How to Build an Attached 16 X 20 Pergola

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(Image: tape measure 1 image by Martin Grice from Fotolia.com)

A pergola built onto the backyard of a home can be an attractive and inviting addition to any landscaping project. When a pergola is attached to the home, it becomes an extension of the home itself. Attached pergolas are often used to cover patios or decks, and in this way provide shade and help to cool a sunny deck. An attached pergola also needs fewer support posts and requires less work to anchor the supports than a fully detached pergola.

Things You'll Need

  • Rubber mallet
  • Mason’s string
  • L square
  • Measuring tape
  • Stakes
  • Hurdle
  • Post hole diggers
  • Gravel
  • Carpenter’s level
  • Cement
  • Garden hose
  • Wheel barrow
  • Trowel
  • 2 redwood cedar boards, 4X4 inches each
  • 11 cedar boards, 2X4 inches each
  • Jig Saw
  • Hammer
  • Nails
  • Drill
  • Half-inch drill bit
  • Carriage bolts
  • Phillips head screwdriver bit
  • Wood screws
  • Hurricane clips

Drive two stakes into the ground at the foot of your building just below where the pergola will attach to the home. Tie a mason’s line to a stake and place an L square on the ground beneath the line so that one ray of the square is parallel with the house and another is perpendicular. Tie the mason line to a hurdle, and place the hurdle so that the mason’s line aligns with the L square. Repeat this process for the other side of the pergola. Tie a mason’s line to two more hurdles, and place them at the 20-foot point at the end of the pergola. Use the L square to ensure that the corners are all perfectly 90 degree angles. The point where your mason lines intersect is where your posts will attach.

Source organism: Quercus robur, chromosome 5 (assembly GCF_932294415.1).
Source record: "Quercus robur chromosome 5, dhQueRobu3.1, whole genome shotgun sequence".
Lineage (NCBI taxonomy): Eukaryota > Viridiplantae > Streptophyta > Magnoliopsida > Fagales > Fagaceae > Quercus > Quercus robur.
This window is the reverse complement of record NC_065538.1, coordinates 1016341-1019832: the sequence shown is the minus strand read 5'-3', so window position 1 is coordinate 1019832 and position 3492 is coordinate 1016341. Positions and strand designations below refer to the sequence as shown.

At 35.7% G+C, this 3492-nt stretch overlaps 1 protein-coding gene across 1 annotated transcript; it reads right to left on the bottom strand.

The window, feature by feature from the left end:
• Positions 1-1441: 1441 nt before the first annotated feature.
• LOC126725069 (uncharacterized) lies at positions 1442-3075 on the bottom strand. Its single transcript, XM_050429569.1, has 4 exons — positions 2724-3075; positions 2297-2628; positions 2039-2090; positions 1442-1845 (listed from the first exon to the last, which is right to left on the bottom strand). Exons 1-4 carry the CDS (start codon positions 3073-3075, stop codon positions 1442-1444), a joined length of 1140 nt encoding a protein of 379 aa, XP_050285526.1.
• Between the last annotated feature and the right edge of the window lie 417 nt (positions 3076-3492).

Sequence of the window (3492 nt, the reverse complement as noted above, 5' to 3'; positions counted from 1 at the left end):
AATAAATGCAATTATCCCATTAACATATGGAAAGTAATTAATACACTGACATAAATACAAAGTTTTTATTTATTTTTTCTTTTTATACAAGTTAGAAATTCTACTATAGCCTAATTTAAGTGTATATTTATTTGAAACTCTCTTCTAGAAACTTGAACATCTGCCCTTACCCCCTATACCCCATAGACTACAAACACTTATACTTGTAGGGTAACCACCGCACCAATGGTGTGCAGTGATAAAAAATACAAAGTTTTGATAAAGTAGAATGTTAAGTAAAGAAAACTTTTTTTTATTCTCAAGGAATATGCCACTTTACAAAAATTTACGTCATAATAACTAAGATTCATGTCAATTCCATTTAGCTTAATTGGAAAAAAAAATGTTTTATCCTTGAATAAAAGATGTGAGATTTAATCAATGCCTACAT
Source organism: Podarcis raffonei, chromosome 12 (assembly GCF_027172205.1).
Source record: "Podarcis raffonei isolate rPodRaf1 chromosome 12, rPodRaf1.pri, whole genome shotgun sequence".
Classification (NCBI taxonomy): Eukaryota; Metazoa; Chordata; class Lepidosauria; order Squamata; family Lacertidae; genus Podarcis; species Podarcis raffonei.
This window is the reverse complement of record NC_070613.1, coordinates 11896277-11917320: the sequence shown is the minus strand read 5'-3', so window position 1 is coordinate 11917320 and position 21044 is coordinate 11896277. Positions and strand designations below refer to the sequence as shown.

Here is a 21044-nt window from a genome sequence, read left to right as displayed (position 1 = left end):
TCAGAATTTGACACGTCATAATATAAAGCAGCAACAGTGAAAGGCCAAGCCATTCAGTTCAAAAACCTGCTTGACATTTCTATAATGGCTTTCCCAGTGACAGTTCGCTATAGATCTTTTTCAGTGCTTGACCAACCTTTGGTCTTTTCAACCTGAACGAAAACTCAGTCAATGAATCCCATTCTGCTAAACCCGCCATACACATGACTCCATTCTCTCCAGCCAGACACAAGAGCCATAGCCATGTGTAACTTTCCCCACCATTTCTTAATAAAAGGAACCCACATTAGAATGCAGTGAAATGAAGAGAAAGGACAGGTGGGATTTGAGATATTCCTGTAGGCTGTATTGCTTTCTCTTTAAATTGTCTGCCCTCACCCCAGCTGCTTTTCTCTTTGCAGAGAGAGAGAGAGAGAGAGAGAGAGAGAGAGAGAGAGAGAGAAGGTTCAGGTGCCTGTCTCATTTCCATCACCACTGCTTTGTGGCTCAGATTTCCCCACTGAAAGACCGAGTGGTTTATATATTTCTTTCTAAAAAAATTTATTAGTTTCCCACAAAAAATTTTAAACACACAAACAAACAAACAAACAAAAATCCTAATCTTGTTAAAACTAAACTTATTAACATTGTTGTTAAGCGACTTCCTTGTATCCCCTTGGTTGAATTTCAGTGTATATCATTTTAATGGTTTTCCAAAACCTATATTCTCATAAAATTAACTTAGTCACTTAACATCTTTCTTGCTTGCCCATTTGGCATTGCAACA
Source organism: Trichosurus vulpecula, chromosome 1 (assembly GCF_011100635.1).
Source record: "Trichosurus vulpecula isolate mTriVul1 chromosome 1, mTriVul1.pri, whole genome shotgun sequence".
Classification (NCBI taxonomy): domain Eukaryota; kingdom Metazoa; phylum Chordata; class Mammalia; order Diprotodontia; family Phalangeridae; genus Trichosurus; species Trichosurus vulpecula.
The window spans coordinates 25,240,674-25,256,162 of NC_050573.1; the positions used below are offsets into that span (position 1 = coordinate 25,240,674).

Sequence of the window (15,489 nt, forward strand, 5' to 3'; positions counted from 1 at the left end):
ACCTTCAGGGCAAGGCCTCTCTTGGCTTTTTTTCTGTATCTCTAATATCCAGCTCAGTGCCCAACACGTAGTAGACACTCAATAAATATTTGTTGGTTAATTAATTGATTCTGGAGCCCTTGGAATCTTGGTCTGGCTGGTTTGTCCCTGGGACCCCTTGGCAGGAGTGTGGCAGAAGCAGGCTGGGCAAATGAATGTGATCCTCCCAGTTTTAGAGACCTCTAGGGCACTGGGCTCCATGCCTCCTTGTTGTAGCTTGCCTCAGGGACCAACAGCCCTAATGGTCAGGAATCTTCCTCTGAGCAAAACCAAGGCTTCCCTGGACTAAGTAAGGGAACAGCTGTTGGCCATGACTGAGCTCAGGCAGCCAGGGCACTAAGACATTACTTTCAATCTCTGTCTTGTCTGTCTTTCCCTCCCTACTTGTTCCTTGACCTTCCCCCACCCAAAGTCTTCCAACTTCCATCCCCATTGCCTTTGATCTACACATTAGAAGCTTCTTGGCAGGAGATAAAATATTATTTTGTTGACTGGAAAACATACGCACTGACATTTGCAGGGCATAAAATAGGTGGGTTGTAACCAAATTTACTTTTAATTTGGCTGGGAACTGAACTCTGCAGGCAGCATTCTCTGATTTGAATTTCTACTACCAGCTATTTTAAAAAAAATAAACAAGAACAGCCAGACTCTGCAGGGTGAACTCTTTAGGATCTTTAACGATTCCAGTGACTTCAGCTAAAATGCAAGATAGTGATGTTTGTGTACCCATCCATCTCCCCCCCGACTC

Measure your 4X4 posts. Dig holes at the two intersecting mason lines that are as deep as one-quarter of the posts with your post holes. Add 2 inches of gravel to the bottom of these post holes, then insert the two posts into the holes. Prop the posts upright with the 2X4-inch boards. Ensure that the posts are vertical with a carpenter’s level.

Mix cement in a wheelbarrow with water from a garden hose until the cement is the consistency of a mud pie. Using a trowel, transfer the cement to the hole in the ground. Allow the cement to dry and cure before removing the 2X4-inch braces.

Measure and cut three of your cedar boards so that they are 16 inches wide. Attach one of your boards to the side of your home as an anchor board using a hammer and nails. The board should be level with the tops of your pergola posts.

Drill a half-inch hole, oriented toward your home, into the center of each post. Drill similar holes into the ends of your two remaining 16-inch-wide boards. Lift each board to the top of your posts, and sandwich the posts between the boards. Line the boards up with the posts so that the drill holes match up. Slip a carriage bolt between each set of drill holes and fasten securely. You’ve now created a beam for your pergola.

Lift one of your remaining 2X4 boards to the top of the beam and the anchor board to use as rafters. The rafter boards should rest on top of the beams and abut the anchor board. Angle the rafters so that they rest on their sides on the beam and attach them to the beams and anchor boards using hurricane clips.

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